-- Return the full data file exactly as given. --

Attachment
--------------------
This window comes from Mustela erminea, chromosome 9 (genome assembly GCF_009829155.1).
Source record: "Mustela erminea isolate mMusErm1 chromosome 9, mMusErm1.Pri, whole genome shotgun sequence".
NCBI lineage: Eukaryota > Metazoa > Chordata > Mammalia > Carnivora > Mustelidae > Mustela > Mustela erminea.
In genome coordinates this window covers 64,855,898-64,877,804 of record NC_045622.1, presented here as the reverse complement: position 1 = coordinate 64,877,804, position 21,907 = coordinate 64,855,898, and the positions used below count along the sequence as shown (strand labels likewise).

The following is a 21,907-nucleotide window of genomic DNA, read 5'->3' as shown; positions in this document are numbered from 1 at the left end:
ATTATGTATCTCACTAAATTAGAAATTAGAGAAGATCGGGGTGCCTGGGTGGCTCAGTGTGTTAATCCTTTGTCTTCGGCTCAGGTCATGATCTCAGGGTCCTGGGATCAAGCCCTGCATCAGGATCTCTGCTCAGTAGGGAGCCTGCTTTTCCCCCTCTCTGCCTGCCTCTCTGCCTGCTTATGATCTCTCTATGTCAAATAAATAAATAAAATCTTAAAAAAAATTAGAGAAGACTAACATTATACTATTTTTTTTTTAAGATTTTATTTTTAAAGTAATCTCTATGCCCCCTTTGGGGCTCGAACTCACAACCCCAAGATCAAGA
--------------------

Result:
This window comes from Mustela erminea, chromosome 9 (genome assembly GCF_009829155.1).
Source record: "Mustela erminea isolate mMusErm1 chromosome 9, mMusErm1.Pri, whole genome shotgun sequence".
NCBI lineage: Eukaryota > Metazoa > Chordata > Mammalia > Carnivora > Mustelidae > Mustela > Mustela erminea.
In genome coordinates this window covers 64,855,898-64,877,804 of record NC_045622.1, presented here as the reverse complement: position 1 = coordinate 64,877,804, position 21,907 = coordinate 64,855,898, and the positions used below count along the sequence as shown (strand labels likewise).

The following is a 21,907-nucleotide window of genomic DNA, read 5'->3' as shown; positions in this document are numbered from 1 at the left end:
ATTATGTATCTCACTAAATTAGAAATTAGAGAAGATCGGGGTGCCTGGGTGGCTCAGTGTGTTAATCCTTTGTCTTCGGCTCAGGTCATGATCTCAGGGTCCTGGGATCAAGCCCTGCATCAGGATCTCTGCTCAGTAGGGAGCCTGCTTTTCCCCCTCTCTGCCTGCCTCTCTGCCTGCTTATGATCTCTCTATGTCAAATAAATAAATAAAATCTTAAAAAAAATTAGAGAAGACTAACATTATACTATTTTTTTTTTAAGATTTTATTTTTAAAGTAATCTCTATGCCCCCTTTGGGGCTCGAACTCACAACCCCAAGATCAAGA